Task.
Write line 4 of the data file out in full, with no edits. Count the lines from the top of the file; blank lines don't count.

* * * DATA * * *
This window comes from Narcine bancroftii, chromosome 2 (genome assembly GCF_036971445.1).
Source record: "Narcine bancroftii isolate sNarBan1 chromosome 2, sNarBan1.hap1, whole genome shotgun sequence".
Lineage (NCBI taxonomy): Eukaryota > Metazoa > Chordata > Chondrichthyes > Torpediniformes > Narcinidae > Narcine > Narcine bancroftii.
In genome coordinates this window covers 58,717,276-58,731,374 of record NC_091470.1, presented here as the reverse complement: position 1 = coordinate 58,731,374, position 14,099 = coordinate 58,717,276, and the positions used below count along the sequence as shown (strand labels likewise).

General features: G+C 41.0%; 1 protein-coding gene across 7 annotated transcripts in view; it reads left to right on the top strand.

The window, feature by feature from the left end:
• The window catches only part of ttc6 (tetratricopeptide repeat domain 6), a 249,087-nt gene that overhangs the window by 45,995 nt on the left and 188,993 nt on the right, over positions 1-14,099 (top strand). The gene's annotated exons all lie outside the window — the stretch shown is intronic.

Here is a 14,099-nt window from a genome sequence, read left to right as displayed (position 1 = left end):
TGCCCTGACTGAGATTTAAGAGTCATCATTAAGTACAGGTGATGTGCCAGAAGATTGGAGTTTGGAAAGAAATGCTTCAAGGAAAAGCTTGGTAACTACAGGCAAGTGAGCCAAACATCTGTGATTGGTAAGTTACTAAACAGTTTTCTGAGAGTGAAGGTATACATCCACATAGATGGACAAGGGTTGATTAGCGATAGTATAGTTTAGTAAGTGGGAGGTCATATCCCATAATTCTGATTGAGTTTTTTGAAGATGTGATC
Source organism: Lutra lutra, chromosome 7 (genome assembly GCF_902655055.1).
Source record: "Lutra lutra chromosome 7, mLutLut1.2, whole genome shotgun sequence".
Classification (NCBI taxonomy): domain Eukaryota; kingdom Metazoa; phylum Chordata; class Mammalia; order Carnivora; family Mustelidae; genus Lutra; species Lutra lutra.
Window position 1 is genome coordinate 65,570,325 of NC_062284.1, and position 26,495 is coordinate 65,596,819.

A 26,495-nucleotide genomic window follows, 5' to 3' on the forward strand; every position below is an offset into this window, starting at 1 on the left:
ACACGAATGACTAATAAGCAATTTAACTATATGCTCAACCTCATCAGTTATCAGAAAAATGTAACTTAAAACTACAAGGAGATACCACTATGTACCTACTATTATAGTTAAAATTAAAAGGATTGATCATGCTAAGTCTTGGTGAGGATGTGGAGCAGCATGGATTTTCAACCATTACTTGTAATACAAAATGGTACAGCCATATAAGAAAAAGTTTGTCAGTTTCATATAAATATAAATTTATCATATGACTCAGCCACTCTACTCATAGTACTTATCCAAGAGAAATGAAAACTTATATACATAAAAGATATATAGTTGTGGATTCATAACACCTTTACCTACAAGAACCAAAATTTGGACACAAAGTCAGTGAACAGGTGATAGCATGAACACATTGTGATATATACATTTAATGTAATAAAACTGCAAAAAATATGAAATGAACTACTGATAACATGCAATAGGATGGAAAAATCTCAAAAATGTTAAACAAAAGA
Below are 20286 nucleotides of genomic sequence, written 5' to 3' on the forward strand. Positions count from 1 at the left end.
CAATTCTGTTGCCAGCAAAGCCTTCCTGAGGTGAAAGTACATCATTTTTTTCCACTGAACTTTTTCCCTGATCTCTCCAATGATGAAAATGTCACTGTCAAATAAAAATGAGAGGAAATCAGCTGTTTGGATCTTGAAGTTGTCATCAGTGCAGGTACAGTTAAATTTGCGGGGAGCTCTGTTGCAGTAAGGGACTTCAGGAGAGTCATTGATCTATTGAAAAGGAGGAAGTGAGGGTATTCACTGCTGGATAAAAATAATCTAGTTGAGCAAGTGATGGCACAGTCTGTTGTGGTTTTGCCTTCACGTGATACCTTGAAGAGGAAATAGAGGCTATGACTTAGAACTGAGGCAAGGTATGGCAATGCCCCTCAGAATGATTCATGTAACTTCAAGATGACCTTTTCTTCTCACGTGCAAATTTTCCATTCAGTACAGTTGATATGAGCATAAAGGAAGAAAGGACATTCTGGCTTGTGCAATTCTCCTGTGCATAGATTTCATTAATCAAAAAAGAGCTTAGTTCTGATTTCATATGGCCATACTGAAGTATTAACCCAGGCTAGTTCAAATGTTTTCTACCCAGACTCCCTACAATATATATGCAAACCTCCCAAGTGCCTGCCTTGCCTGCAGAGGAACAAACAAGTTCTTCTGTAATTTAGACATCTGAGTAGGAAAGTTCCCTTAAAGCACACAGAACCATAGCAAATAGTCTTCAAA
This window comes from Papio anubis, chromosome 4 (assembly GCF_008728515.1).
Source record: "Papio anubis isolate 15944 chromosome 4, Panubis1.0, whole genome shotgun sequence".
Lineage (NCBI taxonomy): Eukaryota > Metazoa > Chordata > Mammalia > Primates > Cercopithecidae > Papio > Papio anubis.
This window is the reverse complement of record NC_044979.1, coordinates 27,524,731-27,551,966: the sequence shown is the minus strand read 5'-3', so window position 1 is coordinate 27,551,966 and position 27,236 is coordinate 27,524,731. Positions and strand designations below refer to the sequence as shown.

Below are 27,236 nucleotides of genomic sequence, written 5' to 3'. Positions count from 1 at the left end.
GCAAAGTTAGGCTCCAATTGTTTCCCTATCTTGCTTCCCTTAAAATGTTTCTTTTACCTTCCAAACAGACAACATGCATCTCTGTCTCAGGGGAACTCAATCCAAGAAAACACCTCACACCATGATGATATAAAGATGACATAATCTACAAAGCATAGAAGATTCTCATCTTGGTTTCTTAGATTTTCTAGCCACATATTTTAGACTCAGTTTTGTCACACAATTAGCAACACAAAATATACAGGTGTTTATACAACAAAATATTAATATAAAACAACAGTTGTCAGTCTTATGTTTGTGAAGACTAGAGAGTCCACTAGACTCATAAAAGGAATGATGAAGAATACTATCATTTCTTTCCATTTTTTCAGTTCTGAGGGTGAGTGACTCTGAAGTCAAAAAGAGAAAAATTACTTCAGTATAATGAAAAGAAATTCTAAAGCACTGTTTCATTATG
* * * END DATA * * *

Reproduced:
In genome coordinates this window covers 58,717,276-58,731,374 of record NC_091470.1, presented here as the reverse complement: position 1 = coordinate 58,731,374, position 14,099 = coordinate 58,717,276, and the positions used below count along the sequence as shown (strand labels likewise).